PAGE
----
Saturday, August 26, 2006

:: On Dissertating ::

Really what a dissertation is, at least in my case, is an explanation. It’s an analysis of some body of work with the goal of being able to explain something about that body of work. So, say, it’s an analysis of “poetry” with the goal of being able to explain some fundamental aspect of “poetry.” Or, it’s an analysis of the economic development of Fairport, New York with the goal of explaining perhaps why the development went as it did or why it had whatever features it had (OK, obviously I’m not getting my Ph.D. in economics).

In my case, it’s an analysis of the role of setting in American novels of the 20th century with the goal of explaining HOW and WHY setting is important in these and, it is hoped, in “all” literary narratives. One part of the body of work I am analyzing is a subset of texts in which settings seem to become characters.

It seems like the work of a dissertation is to complicate and examine nuances, etc. But in my case, I think the work I most have to do is somewhat reversed. In theorizing, my job is to try to abstract a set of general principles that describe and account for a wide variety of narrative uses of setting (explaining and defending my theory is the complicated part that takes 200-300 pages). My goal is for the theory itself to be elegant – to be easily understood and easily applied – while at the same time it accounts for nuances in the texts themselves and acknowledges the complexity and beauty of literary texts and our interactions with them. Thus, the idea is to be simple with the theory but not to simplify the body of work as a way of doing so.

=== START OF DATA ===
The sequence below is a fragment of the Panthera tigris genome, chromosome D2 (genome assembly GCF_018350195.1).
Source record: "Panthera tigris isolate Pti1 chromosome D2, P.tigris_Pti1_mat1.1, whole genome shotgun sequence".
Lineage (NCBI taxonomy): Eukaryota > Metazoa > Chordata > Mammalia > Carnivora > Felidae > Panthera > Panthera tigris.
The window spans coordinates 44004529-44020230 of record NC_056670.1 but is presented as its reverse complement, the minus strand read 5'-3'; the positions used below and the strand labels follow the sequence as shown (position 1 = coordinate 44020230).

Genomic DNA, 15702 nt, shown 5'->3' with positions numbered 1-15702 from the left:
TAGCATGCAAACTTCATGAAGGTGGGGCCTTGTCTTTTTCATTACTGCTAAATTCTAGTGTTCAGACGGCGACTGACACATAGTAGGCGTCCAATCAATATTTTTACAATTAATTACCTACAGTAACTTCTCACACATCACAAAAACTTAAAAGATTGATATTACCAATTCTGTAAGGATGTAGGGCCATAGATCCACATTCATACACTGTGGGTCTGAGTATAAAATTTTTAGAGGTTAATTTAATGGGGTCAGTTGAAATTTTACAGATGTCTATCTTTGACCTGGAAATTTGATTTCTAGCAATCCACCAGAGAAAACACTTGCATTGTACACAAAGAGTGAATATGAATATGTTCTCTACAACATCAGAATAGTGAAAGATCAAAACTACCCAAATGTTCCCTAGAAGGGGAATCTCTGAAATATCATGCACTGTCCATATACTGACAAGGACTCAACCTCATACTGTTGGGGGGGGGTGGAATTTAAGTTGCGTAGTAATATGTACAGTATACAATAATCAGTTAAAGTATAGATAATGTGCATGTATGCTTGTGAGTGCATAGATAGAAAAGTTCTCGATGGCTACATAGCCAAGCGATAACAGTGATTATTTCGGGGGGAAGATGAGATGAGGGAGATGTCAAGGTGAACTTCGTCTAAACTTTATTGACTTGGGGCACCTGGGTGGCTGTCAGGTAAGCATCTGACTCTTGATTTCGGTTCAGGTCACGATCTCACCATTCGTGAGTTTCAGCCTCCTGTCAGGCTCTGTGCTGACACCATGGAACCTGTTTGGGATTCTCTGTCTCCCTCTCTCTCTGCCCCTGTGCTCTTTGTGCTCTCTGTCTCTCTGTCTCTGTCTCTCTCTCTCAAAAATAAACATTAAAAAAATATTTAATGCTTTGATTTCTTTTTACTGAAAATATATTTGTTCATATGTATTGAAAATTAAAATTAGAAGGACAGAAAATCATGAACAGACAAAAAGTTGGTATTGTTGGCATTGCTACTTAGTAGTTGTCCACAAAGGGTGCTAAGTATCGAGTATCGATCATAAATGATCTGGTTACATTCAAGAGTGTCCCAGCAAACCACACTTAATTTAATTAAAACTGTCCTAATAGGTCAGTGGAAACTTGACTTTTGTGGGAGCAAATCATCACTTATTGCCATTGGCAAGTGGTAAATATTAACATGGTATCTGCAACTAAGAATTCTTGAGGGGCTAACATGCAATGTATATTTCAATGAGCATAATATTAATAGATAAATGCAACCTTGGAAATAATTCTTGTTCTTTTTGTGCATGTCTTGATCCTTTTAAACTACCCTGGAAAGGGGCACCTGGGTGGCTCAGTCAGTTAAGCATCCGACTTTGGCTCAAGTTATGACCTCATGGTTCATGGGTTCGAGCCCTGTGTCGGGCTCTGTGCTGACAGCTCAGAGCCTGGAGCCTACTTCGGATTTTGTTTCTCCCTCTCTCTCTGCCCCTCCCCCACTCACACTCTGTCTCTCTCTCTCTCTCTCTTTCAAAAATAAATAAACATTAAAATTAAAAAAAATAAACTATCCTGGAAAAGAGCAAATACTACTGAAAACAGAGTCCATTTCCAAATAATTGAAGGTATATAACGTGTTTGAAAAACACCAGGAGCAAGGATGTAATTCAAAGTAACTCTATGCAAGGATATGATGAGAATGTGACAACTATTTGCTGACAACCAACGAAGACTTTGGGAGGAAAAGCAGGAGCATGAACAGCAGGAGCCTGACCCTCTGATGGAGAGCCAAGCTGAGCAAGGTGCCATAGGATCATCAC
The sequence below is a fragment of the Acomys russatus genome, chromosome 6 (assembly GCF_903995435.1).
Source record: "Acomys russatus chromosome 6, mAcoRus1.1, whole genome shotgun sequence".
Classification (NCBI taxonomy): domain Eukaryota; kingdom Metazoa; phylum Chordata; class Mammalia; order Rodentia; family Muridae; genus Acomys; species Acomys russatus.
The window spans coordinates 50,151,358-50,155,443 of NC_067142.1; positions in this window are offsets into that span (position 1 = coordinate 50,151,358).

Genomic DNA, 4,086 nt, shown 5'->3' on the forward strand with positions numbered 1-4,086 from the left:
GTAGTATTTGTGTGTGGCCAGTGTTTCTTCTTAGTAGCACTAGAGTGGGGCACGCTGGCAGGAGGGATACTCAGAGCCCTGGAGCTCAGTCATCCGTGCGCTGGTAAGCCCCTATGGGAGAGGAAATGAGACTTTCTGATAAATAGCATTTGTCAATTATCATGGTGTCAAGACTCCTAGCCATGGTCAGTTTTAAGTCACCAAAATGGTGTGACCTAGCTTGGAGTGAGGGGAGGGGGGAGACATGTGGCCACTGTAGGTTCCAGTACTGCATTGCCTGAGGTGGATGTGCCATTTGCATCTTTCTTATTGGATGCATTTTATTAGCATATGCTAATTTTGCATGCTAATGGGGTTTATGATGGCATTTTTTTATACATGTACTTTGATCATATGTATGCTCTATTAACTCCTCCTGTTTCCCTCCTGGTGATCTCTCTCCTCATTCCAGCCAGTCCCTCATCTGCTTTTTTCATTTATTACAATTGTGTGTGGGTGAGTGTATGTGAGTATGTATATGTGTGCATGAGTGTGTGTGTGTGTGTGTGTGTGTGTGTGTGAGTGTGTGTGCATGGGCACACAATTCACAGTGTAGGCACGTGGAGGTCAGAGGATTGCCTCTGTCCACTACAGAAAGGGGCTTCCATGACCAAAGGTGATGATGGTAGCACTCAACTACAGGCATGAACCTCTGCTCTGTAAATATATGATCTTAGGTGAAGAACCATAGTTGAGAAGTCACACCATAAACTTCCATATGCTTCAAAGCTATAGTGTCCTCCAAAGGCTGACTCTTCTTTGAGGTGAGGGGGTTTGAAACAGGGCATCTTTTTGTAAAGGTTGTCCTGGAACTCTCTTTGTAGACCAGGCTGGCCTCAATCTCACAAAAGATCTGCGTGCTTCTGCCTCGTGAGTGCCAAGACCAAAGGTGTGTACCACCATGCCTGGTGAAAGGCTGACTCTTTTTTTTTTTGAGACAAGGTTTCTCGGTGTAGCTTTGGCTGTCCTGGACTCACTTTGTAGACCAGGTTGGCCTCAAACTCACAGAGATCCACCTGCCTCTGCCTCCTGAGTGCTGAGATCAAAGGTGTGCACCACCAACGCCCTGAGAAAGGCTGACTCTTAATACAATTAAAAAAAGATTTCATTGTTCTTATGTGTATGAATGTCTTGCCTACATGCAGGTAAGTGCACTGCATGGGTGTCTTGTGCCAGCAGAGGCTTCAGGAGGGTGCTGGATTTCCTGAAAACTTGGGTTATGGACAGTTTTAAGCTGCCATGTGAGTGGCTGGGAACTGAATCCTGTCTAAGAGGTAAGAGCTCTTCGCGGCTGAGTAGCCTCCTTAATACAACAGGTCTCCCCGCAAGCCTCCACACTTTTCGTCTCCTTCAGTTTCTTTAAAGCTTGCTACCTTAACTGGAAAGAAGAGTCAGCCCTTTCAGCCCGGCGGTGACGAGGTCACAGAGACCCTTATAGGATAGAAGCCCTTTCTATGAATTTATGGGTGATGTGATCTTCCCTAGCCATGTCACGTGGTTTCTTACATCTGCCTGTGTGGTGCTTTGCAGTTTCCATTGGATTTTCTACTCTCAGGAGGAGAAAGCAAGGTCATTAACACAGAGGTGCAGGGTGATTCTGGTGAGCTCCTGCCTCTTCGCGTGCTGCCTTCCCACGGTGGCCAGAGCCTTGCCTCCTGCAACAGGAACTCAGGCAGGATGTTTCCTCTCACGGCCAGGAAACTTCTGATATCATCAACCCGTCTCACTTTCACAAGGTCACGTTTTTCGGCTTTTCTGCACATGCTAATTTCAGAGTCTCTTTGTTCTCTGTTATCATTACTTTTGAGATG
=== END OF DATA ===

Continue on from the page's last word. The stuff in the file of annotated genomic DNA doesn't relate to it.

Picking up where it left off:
Easy-peasy, right?

But anyway, I’m writing about this because I am finding it really strange, the fact that some of the most important questions I will have to answer are some of the most “basic” questions possible. Questions that you, my friends and family, will likely ask at some point. Like, “what is narrative?” and “what is the difference between space and place?” The big one I’m working on right now is “can places be characters?” Funny how a simple question can be so hard to answer. Yet, partly I just need to have confidence that I’ve read enough, studied enough, and thought enough to be able to just answer and then support my response.

As your questions about my work arise, definitely send them my way. It's good for me to have to answer them and it's even better for me to have to answer them for people who haven't read the books I'm writing about and who haven't studies all this stuff about setting, place, character, and narrative.